However, eliminating NGOs is unlikely to solve the problem. Rather, we suggest a concerted effort to align NGO activity with nation-building goals. We examine four pillars of post-conflict nation-building in this analysis: establishing security, reforming the justice system and implementing a fair and effective rule of law, promoting social and economic well-being, and forming democratic governance and citizen participation (Feil 2002). These are intertwined to the extent that a positive outcome in each area depends upon successful integration and interaction among the actors working toward each goal. We explore in turn the effects NGOs have had on each pillar and how we believe they can facilitate action. We add caution, noting how the use of NGOs presents its own set of challenges. We also consider the potential effects of the GOA and other international donors.
1.2 Statement of the Problems
The advances in NGO have rapidly transformed the social and economic conditions across the globe which has brought a great improvement in the educational and medical sector to mention few. This has provided new tools for enhancing access to amenities. The nation building which is one aspect of this transformation has made a dramatic impact on our society, particularly in the field of education. This has significantly encouraged participation by students and facilitated learning through the use of good learning aids, Provision of resources in educational, health and agricultural sectors is very crucial in the sense that it provides access to good standard of living as well as creates job opportunities.
Regrettably, there has been total lack of use of opportunities by health, education and agricultural sector in Uyo .local government area in Nigeria who are expected to maximally benefit and utilize the resources from the NGO as one of their major sources of contribution to humanities. Various reasons have been advanced for this seemingly low reflection of NGO and nation building. While some are of the opinion that agricultural sector could be influenced by NGO activities, NGO plays a vital roles in educational sector, peace keeping and medical sector. It is against this background that this research work is conducted to find out the role of non Governmental Organization in nation building in Nigeria with Uyo Local Government of Akwa Ibom State.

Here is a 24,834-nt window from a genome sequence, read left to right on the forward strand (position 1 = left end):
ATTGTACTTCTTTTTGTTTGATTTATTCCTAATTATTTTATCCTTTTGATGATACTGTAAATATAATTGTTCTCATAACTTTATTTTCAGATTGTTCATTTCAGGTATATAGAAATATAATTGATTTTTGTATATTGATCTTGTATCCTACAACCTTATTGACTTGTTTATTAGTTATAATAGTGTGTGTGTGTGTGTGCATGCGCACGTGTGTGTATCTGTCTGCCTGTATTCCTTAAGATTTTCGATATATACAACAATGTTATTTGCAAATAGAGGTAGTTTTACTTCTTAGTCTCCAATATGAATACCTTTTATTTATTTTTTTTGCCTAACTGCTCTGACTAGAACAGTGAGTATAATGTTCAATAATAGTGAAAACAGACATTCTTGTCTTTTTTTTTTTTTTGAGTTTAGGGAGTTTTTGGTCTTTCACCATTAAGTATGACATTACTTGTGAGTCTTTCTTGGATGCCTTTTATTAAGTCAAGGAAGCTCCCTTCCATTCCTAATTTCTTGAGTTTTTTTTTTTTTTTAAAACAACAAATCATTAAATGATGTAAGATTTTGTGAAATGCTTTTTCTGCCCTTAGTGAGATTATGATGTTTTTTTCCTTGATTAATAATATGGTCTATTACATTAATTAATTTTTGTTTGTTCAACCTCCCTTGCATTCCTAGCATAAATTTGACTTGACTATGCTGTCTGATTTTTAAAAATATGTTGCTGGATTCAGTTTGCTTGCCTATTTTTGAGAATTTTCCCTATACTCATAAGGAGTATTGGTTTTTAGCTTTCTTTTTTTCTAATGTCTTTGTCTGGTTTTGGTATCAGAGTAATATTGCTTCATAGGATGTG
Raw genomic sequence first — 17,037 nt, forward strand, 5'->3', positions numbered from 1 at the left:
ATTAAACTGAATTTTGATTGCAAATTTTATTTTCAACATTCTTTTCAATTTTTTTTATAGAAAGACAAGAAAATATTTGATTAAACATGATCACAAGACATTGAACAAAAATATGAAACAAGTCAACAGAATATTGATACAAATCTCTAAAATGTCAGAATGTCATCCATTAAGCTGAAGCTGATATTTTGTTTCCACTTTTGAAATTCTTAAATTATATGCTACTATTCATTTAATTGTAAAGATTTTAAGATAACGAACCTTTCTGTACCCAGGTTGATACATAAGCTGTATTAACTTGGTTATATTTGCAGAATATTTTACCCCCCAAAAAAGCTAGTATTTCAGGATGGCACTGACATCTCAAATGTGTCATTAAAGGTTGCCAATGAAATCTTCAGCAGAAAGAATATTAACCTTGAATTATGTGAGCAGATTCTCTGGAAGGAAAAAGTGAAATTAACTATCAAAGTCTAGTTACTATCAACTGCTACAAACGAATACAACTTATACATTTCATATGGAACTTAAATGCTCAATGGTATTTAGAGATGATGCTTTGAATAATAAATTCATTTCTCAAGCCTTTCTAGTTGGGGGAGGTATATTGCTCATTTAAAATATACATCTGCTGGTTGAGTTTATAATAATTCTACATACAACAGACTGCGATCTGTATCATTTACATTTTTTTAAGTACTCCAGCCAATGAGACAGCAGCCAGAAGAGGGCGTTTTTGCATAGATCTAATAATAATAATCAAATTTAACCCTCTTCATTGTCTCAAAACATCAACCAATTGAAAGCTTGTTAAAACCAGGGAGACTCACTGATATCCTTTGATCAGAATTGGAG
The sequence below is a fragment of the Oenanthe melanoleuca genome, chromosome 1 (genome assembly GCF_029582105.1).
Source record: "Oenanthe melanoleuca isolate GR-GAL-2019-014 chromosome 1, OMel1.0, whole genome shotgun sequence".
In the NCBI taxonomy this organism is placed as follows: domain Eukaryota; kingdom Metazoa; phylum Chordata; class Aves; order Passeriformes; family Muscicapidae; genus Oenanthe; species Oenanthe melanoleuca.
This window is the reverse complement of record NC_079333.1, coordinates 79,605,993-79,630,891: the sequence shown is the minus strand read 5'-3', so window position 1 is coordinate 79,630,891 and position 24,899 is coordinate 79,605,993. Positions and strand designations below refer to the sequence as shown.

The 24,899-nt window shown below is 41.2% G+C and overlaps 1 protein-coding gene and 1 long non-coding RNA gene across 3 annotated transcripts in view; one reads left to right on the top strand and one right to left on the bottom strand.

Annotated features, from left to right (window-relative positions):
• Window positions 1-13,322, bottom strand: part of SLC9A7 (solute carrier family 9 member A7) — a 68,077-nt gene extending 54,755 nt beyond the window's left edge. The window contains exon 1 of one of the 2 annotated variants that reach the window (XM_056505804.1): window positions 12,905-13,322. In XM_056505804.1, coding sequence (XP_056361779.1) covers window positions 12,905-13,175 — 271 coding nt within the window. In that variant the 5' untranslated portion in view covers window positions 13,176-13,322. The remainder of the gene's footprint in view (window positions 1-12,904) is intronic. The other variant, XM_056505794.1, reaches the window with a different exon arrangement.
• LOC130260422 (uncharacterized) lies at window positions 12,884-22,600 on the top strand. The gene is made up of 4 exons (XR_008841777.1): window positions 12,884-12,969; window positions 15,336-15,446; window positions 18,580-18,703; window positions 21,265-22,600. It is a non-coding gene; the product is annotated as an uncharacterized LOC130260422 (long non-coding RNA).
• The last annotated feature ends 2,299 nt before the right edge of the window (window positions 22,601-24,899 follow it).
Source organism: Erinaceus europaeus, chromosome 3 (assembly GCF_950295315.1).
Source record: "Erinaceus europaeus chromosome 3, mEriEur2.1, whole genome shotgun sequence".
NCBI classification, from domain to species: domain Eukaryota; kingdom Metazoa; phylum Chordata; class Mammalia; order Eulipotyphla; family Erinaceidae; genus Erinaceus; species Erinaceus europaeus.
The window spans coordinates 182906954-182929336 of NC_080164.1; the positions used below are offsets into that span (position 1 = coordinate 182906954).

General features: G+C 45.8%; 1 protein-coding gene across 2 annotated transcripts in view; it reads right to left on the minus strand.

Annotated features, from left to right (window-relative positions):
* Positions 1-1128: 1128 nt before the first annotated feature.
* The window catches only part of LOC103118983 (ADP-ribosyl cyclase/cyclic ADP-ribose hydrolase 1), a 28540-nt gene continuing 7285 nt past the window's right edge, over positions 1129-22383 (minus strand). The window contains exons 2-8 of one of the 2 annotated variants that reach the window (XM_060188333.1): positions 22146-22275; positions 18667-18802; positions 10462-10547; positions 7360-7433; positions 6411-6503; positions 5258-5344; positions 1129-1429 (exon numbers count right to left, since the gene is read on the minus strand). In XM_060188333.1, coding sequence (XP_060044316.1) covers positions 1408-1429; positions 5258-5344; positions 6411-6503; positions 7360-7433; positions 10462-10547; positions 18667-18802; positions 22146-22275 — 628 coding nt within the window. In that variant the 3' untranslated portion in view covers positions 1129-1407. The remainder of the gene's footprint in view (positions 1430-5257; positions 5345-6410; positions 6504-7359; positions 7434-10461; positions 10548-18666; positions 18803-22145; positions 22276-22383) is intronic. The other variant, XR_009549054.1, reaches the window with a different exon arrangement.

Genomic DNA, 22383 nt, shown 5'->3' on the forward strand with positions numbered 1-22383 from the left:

1.3 Objectives of the study
The main objective of this study is to assess roles of Non Governmental Organization in the National development, while the specific objectives are as follows:
- The roles of Non Governmental Organization in Agricultural sector
- The roles of Non Governmental Organization in peace keeping
- The roles of Non Governmental Organization in medical sector
The following hypotheses will be tested:
1. There is no significant contribution of the NGO to peace keeping in Nigeria.
2. There is no significant contribution of the NGO to agricultural sector of the economy in Nigeria.
3. There is no significant contribution of the NGO to educational sector in Nigeria.
1.5 Research Question
The following hypotheses will be tested:
1. What is the contribution of the NGO to peace keeping in Nigeria?
2. What is the contribution of the NGO to agricultural sector of the economy in Nigeria?
3. What is the contribution of the NGO to educational sector in Nigeria?
1.6 Significance of the Study
This work will be of benefit to tertiary institution students, Ministry of Education and teachers, NGOs, Parents and Guardians. This study is also expected to be of immense help to the Government, School administrators, Policy makers and Implementers. It will also be of help to improve the academic performance of the students. The result of this study is expected to provide data for planning, as well as provide additional stock data for other researchers, who might find it relevant and useful in their enquiries